Nixon in China it may not be, but Google's chairman Eric Schmidt has reportedly visited Cuba.
Cisco's vision for the enterprise might still be telepresence and $US1,500 Android tablets, but The Borg is at least prepared to consider that some people might want their collaboration to come as cheaply as possible.
Sharp-eyed Twitter chap @ebin_5 has spotted something interesting: a reference to folders in future versions of Windows Phone.
LIVE VIDIndia will today attempt to launch several satellites that will include Earth imaging and microsatellite payloads.
Even though telecommunications contracts are an eternal staple of government contract management, government agencies in the Australian state of New South Wales lack the expertise needed to get the most out of the agreements they sign with carriers.
Europe's peak information security body will join forces with the continent's criminal intelligence sharing outift in order to beat down on carders and crackers plaguing Europe.
Princeton University scientists have applied a cryptographic proof to verify if nuclear weapons have been disarmed, in a move that could reduce global nuke stockpiles and even help verify electronic voting.
VMware's march towards your palm, your lap and your desk has advanced again.
Racehorses have long been noted for the prodigious length of their - wait for it - toilet breaks. Yet boffins have claimed that all animals actually wee for the same amount of time, demolishing equines' much-vaunted status as the greatest urinators on Planet Earth.
When Samsung announced that the Galaxy S5 had earned the IP67 rating, the next-to-highest moisture-and-dust-resistance score attainable on the intrusion protection rating scale, it made ruggedisation look easy.
A remote access trojan (RAT) is using Dropbox for command and control in a targeted attack against the Taiwanese Government, malware analyst Maersk Menrige says.
Lots of techies ride bicycles and it is not hard to see why: both pursuits involve the creation of heavily customised and finely-tuned machines coaxed to peak performance after arcane preparations and exhaustive effort, often at odd hours of the day or night.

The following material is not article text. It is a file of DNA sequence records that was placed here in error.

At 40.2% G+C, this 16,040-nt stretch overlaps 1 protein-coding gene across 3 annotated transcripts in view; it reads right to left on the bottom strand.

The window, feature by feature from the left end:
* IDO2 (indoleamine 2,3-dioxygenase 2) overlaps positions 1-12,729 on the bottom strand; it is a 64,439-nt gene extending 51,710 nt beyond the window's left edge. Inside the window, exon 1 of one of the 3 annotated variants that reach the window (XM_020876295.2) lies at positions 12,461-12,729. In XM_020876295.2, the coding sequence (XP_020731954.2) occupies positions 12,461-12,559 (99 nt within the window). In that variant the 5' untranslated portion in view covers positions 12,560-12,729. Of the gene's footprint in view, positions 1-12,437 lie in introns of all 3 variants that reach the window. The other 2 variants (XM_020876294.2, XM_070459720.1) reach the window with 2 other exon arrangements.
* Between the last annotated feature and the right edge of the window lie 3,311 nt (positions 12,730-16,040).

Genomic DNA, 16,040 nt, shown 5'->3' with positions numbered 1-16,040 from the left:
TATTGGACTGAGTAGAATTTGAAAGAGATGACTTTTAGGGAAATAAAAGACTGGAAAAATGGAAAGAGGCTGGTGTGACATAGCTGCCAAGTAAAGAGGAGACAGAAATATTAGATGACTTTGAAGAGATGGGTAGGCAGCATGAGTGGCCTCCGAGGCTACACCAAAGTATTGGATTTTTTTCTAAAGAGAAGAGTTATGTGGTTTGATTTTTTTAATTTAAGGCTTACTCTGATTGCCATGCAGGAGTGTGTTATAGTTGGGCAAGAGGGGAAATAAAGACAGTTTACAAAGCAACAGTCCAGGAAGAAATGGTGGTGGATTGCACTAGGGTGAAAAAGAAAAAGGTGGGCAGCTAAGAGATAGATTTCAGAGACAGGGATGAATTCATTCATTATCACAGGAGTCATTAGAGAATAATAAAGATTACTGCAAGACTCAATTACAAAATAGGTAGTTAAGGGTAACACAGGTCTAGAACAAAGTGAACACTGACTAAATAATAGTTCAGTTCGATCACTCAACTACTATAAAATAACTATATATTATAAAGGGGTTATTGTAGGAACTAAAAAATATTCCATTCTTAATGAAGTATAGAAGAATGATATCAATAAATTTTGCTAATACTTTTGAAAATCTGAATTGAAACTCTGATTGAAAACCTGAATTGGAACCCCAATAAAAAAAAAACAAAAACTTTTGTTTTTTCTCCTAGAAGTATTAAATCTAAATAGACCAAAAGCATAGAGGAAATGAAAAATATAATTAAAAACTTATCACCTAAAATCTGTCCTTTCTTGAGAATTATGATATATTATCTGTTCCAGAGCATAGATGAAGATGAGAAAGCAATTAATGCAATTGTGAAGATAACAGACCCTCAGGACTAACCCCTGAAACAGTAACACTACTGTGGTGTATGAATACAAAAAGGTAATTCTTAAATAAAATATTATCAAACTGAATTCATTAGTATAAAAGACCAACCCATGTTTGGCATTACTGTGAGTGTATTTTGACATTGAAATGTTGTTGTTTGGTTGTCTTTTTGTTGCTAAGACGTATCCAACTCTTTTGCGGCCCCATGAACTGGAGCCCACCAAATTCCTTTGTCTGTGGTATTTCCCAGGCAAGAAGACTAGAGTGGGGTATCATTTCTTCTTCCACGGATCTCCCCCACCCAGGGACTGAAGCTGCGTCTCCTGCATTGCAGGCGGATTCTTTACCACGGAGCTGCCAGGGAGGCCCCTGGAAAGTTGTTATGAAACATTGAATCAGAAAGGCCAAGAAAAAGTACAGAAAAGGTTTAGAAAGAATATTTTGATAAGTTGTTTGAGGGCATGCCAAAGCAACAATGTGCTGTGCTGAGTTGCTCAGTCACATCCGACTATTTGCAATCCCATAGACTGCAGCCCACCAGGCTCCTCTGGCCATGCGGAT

Mobile phone hardware firm Ericsson has relaunched its Radio Dot indoor mobile base station, aimed at networks which want to provide indoor coverage for major corporate clients.
Amazon could use its new Fire phone to help fight its way into countries where it doesn't - or can't - operate warehouses, says an industry analysis firm.
Hands onThe Tesla S is a very different type of electric car from the previous models featured here on El Reg. While the others I’ve driven – the Leaf, C-Zero, e-Up and even the Tesla Roadster – all have electrification as an odd quirk, to the Tesla S it’s in its soul.
BT was hit by a huge DNS outage on Saturday morning but the telecoms giant was very slow to respond to customer complaints, it has been claimed.
Cloudera has rallied four major companies behind a scheme to tie two open source projects together for the benefit of the Hadoop community.
Hewlett-Packard seems poised to settle a lawsuit with shareholders over its $10.7bn purchase of Mike Lynch’s software company, Autonomy.
Generals in the war-room at cloudy Brit biz Outsourcery are hiring direct sales reps in the public sector amid concerns that channel partners alone are not hitting the mark just yet.
An unnamed London teenager has been charged with a series of criminal offences following a series of denial-of-service attacks against internet exchanges and the Spamhaus anti-spam service last year.
TV-streaming biz Aereo suspended its services over the weekend, after the Supreme Court ruled last week that its operations breached US broadcasters’ copyrights, but the firm has vowed to fight on.
Rockall pod-dweller Nick Hancock has now spent over three weeks atop the North Atlantic islet and was battening down the hatches on Saturday ahead of predicted stormy weather.
A company with a mad plan to right the wrongs perpetrated on the world by traditional operating systems has released its first commercial product after taking in $8m in venture capital funding.